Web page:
I've been making quite a few flour tortillas as of late. 75 per week, to be exact. A few months back the chefs at the restaurant I work front-of-house at came up with a great idea to once a week offer a classic plate of fajitas on the menu. Basically everything you'd get a Chili's or some shitty Tex-Mex place, but made with quality ingredients and delicious in a way that isn't contingent on exceeding a certain level of intoxication (not that there's anything wrong with that, of course). Upon hearing the idea, I immediately walked back into the kitchen and volunteered to make the tortillas. My offer was initially met by a bland surprise, then quickly replaced by skepticism, which eventually morphed into a sort of reluctant acceptance shaded with a shoulder-shrugged doubt. In other words, I was given the green light. So now every Wednesday before my bartending shift, I show up and roll out 75 tortillas.
I arrived for the first shift with my recipe of ratios that I originally published in the Bean, Rice, and Cheese Burrito of our Dreams... post, and immediately realized I was ill prepared. The problem was that my recipe was a standard baker's percentage, meaning everything was measured in proportion to how much flour I would be using. Problem was, I didn't know how much flour I'd be using. I needed 75 tortillas, but had no idea how much flour made 75 tortillas. What made it worse was that the only obvious way to figure out how to derive the flour needed from the total weight of 75 tortilla's worth of dough would be to use algebra, and I DON'T KNOW HOW TO DO ALGEBRA!! I was standing there in a kitchen, 15 years removed from the last time I had to solve for x, and now all of my snarky comments about "when am I ever going to use this??" came back to bite me in the ass.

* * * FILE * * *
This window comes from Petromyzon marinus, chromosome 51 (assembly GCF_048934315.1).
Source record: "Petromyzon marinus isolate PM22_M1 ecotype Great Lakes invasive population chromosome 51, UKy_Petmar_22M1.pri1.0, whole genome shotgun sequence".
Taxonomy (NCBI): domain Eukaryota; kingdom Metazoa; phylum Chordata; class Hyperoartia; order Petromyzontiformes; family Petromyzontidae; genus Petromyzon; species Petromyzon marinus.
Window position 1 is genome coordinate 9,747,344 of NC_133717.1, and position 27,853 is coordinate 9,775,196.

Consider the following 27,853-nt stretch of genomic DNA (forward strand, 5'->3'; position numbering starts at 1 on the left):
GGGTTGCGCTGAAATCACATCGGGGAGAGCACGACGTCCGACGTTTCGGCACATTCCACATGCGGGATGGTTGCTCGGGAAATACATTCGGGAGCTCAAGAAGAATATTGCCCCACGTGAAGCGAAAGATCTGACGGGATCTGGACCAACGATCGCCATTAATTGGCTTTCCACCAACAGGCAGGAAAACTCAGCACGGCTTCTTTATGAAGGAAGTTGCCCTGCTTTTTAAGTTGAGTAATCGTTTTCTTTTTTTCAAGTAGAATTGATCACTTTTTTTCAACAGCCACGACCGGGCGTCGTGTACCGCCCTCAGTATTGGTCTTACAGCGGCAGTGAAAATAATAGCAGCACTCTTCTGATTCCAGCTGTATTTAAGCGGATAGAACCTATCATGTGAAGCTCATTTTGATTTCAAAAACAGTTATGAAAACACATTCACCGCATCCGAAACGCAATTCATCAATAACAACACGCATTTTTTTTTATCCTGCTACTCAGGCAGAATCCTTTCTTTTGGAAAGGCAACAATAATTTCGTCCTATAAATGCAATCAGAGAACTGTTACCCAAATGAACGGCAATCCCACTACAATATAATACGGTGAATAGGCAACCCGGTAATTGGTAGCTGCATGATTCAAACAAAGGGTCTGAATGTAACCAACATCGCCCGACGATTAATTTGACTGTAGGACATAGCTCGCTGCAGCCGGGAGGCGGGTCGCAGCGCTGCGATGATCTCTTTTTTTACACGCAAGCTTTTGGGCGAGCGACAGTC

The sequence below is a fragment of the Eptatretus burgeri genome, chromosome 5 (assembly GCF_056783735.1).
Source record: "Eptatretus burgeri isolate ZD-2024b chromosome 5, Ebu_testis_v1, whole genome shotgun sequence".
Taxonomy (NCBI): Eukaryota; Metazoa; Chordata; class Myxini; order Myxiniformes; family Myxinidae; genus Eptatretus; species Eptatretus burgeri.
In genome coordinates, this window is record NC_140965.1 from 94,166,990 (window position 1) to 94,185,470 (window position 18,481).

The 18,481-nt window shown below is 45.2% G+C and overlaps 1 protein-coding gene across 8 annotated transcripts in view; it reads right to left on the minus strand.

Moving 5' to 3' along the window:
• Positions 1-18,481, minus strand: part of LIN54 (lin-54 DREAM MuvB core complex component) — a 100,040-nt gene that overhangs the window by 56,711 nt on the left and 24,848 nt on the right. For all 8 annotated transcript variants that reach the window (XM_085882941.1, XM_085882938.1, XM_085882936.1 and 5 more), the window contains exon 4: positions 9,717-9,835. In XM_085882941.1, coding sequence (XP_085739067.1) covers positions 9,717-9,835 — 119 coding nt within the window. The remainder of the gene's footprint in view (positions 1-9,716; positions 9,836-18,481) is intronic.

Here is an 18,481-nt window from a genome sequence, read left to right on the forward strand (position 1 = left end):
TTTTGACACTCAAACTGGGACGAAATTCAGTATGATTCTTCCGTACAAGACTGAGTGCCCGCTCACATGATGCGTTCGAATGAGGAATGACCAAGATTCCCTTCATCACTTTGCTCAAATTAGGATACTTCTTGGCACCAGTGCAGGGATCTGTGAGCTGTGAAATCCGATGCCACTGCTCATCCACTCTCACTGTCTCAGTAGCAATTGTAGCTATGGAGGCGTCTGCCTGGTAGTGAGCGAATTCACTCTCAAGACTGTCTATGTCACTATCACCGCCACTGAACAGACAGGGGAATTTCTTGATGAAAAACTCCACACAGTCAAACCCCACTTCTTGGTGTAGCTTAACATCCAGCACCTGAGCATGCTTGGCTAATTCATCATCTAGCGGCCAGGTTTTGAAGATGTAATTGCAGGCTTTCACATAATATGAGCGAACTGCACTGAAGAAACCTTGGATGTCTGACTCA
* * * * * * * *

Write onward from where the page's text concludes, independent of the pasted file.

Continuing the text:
I grabbed a pen and paper and then spent the next 15 minutes going the long way around equations to come up with this:
This is how you can find out the weight of each ingredient assuming you know the total weight of the dough. This is actually 100 times more practical than using baker's percentages, because it allows you to calculate how much of each ingredient you'll need to make the number of tortillas you want.
As an example, let's say that hypothetically you need to make 75 tortillas. Each 10 inch tortilla comes from a 50g ball of dough (obviously you can increase or decrease this weight based on how big of a tortilla you want). All you have to do is multiply 75 tortillas by 50g and you get 3,750g of total dough. Then simply multiply your total by the numbers for each ingredient above.
So then for 75 tortillas weighing 50g each you'll need:
- Flour = 2,205g (3,750 x .588)
- Water = 1,058g (3,750 x .282)
- Lard = 439g (3,750 x .117)
- Salt = 41g (3,750 x .011)
Want larger tortillas but for less people? Easy. Simply replace the original numbers (let's say 10 tortillas at 75g each...750g total) but multiply by the same decimals. Make sense? Of course it does!
Another great option would be to learn how to do algebra again. But until then, you're somewhat safe from past math-class-based snarky comments.
Need a refresher on how to combine and roll out tortilla dough? Watch this video (start at 1:20) from the brilliant and I-can-never-tell-if-you're-sincerely-that-happy-all-the-time-and-if-that's-how-you-really-talk-and-part-of-me-is-worried-that-you-actually-are-and-do, Rick Bayless. Ignore the measurements here, of course, but the technique, as always, is spot on.
Ditch math class and make some tortillas.